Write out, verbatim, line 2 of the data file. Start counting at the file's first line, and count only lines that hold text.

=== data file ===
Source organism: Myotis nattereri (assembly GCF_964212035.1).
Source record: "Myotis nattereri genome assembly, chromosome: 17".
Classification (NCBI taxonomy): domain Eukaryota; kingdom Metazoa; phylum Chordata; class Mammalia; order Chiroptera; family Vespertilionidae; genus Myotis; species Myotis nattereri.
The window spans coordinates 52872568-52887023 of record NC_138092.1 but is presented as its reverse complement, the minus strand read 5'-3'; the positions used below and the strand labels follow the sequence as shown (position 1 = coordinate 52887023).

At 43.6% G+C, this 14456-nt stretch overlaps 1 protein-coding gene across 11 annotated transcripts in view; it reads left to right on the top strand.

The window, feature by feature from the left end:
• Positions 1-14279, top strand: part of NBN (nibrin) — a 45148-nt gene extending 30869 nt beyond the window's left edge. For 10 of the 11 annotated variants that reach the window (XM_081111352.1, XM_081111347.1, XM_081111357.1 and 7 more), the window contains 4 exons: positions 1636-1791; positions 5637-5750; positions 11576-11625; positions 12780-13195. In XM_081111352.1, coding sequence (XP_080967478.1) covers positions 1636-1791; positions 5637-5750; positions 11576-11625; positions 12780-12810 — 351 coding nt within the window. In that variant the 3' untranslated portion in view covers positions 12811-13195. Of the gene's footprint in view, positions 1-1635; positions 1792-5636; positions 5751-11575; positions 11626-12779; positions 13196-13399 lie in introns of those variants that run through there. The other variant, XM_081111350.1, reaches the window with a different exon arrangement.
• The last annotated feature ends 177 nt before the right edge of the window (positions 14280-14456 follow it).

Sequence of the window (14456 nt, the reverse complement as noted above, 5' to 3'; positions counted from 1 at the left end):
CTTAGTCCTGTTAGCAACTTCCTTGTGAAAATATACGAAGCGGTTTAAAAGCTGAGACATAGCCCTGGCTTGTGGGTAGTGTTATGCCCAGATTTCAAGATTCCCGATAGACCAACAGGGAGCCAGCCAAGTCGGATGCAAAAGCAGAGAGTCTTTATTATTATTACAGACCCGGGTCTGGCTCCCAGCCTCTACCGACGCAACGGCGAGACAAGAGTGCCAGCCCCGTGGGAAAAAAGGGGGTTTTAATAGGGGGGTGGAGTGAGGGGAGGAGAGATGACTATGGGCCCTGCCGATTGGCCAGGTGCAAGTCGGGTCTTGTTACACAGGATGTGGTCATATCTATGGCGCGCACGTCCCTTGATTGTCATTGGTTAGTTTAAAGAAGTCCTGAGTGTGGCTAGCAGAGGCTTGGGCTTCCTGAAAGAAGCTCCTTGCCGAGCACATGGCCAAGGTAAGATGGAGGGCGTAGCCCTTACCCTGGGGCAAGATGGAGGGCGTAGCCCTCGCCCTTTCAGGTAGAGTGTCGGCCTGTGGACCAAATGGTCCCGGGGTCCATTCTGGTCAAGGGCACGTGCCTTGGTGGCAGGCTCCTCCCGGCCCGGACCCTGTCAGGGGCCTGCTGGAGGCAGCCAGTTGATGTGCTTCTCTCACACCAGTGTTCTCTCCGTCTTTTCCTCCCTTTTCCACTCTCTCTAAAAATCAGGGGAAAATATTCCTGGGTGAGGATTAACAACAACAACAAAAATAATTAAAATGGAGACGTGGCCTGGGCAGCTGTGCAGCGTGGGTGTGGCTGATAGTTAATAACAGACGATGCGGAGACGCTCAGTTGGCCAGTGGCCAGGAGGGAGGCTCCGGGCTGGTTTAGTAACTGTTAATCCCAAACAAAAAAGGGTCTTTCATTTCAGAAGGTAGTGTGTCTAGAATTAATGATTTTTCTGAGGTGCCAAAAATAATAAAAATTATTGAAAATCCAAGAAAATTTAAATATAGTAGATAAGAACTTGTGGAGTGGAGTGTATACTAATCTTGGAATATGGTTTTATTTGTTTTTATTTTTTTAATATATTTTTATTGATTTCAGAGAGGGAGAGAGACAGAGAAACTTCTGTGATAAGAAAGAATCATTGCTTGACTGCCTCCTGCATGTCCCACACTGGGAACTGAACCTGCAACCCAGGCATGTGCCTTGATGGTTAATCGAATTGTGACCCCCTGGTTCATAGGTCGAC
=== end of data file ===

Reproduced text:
Source record: "Myotis nattereri genome assembly, chromosome: 17".